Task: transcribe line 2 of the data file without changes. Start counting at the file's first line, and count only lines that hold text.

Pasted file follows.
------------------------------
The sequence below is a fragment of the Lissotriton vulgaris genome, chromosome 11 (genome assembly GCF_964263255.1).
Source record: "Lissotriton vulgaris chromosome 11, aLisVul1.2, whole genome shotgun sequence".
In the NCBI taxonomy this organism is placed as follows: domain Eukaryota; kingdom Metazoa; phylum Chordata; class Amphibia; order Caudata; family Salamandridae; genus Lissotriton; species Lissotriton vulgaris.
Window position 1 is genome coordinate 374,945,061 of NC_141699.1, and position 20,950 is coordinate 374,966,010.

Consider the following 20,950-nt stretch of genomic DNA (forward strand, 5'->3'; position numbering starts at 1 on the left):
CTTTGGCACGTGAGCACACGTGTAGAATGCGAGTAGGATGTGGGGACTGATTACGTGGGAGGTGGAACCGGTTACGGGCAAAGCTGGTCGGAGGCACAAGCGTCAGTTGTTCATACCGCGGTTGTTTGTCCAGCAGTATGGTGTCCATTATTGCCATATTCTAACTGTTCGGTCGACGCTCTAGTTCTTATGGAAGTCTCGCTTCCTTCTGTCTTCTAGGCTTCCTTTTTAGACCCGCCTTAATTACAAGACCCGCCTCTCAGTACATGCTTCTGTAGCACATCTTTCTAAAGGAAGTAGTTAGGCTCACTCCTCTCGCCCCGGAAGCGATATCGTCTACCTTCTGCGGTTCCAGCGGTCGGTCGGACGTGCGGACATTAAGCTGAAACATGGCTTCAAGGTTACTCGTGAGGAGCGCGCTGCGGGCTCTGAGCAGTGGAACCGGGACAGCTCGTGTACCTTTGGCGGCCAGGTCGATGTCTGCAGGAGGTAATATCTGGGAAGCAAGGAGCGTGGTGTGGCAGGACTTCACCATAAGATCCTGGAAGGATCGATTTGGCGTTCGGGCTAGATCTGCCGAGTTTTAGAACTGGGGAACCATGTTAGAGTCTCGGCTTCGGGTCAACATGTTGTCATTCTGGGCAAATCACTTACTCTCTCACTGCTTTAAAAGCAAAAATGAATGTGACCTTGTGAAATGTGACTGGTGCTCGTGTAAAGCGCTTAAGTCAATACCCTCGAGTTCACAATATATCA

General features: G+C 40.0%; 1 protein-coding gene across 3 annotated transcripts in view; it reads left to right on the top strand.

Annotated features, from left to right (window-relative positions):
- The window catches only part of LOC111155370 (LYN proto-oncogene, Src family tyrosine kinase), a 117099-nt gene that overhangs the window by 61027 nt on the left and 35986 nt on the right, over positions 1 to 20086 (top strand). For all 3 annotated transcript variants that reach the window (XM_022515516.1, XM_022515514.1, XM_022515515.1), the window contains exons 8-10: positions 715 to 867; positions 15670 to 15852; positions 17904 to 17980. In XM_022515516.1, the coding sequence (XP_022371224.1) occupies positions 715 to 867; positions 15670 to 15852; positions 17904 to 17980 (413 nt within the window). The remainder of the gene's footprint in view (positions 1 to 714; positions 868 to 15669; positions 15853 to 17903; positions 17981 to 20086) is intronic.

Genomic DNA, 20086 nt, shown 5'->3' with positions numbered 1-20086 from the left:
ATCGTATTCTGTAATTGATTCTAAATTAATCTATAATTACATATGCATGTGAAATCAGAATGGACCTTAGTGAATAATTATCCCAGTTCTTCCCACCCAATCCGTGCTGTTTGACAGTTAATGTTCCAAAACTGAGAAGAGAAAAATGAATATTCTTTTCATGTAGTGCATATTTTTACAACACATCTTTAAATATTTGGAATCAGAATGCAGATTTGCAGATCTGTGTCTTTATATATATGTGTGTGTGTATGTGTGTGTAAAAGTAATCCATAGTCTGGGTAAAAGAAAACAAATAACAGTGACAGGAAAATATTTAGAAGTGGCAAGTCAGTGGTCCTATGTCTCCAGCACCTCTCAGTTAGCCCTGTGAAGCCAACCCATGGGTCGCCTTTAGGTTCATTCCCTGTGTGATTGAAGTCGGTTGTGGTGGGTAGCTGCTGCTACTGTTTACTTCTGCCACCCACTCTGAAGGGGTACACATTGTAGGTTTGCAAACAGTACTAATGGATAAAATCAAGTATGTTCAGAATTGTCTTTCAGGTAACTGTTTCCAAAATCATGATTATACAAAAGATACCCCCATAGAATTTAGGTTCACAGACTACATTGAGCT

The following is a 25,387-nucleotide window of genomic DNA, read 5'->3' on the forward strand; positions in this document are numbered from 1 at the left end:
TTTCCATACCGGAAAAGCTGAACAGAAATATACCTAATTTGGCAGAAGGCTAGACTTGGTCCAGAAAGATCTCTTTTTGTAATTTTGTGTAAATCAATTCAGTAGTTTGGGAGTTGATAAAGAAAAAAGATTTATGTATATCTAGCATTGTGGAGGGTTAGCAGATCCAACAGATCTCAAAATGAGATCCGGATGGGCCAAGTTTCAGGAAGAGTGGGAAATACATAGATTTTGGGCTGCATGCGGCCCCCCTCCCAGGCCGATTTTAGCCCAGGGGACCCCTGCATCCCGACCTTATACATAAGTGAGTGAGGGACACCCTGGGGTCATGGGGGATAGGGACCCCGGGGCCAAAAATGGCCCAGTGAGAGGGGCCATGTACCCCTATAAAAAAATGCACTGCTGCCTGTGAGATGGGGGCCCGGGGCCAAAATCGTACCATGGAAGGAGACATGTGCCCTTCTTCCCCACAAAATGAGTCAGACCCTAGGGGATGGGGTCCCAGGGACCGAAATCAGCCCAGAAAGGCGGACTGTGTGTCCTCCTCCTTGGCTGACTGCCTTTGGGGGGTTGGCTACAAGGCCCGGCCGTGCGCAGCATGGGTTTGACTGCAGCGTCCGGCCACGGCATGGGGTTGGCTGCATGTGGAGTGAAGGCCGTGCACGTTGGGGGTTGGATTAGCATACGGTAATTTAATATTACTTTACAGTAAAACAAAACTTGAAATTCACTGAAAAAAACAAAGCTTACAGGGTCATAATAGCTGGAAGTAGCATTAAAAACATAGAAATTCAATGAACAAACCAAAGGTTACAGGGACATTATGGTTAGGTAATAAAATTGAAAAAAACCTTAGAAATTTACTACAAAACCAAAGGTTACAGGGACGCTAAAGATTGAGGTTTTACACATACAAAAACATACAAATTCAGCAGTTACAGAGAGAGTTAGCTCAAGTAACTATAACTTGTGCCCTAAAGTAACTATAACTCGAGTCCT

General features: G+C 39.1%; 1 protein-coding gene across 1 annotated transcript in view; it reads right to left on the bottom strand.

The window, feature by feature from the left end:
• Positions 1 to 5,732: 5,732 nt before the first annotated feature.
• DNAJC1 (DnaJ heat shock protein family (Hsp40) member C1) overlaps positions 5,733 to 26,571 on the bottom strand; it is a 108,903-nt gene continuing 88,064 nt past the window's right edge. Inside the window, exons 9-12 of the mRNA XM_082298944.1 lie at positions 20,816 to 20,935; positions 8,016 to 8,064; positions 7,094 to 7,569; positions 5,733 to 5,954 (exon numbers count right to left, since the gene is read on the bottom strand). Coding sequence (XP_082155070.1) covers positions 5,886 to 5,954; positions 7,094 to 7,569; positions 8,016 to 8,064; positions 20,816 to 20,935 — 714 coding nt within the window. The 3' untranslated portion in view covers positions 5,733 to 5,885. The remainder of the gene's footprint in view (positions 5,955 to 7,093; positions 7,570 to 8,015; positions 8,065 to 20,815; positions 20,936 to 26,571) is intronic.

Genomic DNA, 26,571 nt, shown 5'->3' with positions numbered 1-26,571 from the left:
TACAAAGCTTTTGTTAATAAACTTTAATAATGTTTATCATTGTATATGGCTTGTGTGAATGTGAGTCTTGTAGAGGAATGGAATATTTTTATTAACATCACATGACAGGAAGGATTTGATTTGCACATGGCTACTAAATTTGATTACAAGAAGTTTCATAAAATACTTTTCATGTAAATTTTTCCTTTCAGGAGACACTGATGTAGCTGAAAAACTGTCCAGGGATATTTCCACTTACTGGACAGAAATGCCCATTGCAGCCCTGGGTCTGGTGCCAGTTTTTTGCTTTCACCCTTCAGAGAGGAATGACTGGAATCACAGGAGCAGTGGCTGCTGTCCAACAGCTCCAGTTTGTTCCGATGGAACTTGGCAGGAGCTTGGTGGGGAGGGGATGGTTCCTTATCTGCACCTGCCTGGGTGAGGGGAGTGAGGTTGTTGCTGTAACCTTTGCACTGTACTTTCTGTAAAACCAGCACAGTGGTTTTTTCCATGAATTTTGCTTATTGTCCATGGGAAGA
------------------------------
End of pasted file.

Source record: "Lissotriton vulgaris chromosome 11, aLisVul1.2, whole genome shotgun sequence".